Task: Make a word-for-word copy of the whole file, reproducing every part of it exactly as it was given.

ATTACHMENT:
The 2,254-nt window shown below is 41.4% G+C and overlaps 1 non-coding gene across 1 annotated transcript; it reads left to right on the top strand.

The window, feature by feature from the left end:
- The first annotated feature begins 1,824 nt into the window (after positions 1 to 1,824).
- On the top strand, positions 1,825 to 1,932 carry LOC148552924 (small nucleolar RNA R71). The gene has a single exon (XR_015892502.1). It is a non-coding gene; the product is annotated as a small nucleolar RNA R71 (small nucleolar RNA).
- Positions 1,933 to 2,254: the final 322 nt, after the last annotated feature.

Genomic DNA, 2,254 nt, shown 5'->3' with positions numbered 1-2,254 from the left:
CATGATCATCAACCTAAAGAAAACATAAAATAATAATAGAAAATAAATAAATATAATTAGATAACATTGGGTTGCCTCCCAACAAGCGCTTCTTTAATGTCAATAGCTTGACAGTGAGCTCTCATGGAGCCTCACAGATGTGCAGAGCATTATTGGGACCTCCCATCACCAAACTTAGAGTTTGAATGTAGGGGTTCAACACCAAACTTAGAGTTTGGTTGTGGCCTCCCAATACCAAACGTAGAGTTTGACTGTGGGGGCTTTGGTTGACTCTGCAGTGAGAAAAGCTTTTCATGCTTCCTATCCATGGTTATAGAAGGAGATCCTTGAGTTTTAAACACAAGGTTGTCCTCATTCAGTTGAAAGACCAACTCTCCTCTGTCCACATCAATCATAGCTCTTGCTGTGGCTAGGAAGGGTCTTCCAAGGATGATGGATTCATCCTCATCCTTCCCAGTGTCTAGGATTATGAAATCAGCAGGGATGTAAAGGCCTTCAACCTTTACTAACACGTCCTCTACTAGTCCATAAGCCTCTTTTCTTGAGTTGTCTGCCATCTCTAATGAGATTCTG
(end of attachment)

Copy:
The 2,254-nt window shown below is 41.4% G+C and overlaps 1 non-coding gene across 1 annotated transcript; it reads left to right on the top strand.

The window, feature by feature from the left end:
- The first annotated feature begins 1,824 nt into the window (after positions 1 to 1,824).
- On the top strand, positions 1,825 to 1,932 carry LOC148552924 (small nucleolar RNA R71). The gene has a single exon (XR_015892502.1). It is a non-coding gene; the product is annotated as a small nucleolar RNA R71 (small nucleolar RNA).
- Positions 1,933 to 2,254: the final 322 nt, after the last annotated feature.

Genomic DNA, 2,254 nt, shown 5'->3' with positions numbered 1-2,254 from the left:
CATGATCATCAACCTAAAGAAAACATAAAATAATAATAGAAAATAAATAAATATAATTAGATAACATTGGGTTGCCTCCCAACAAGCGCTTCTTTAATGTCAATAGCTTGACAGTGAGCTCTCATGGAGCCTCACAGATGTGCAGAGCATTATTGGGACCTCCCATCACCAAACTTAGAGTTTGAATGTAGGGGTTCAACACCAAACTTAGAGTTTGGTTGTGGCCTCCCAATACCAAACGTAGAGTTTGACTGTGGGGGCTTTGGTTGACTCTGCAGTGAGAAAAGCTTTTCATGCTTCCTATCCATGGTTATAGAAGGAGATCCTTGAGTTTTAAACACAAGGTTGTCCTCATTCAGTTGAAAGACCAACTCTCCTCTGTCCACATCAATCATAGCTCTTGCTGTGGCTAGGAAGGGTCTTCCAAGGATGATGGATTCATCCTCATCCTTCCCAGTGTCTAGGATTATGAAATCAGCAGGGATGTAAAGGCCTTCAACCTTTACTAACACGTCCTCTACTAGTCCATAAGCCTCTTTTCTTGAGTTGTCTGCCATCTCTAATGAGATTCTG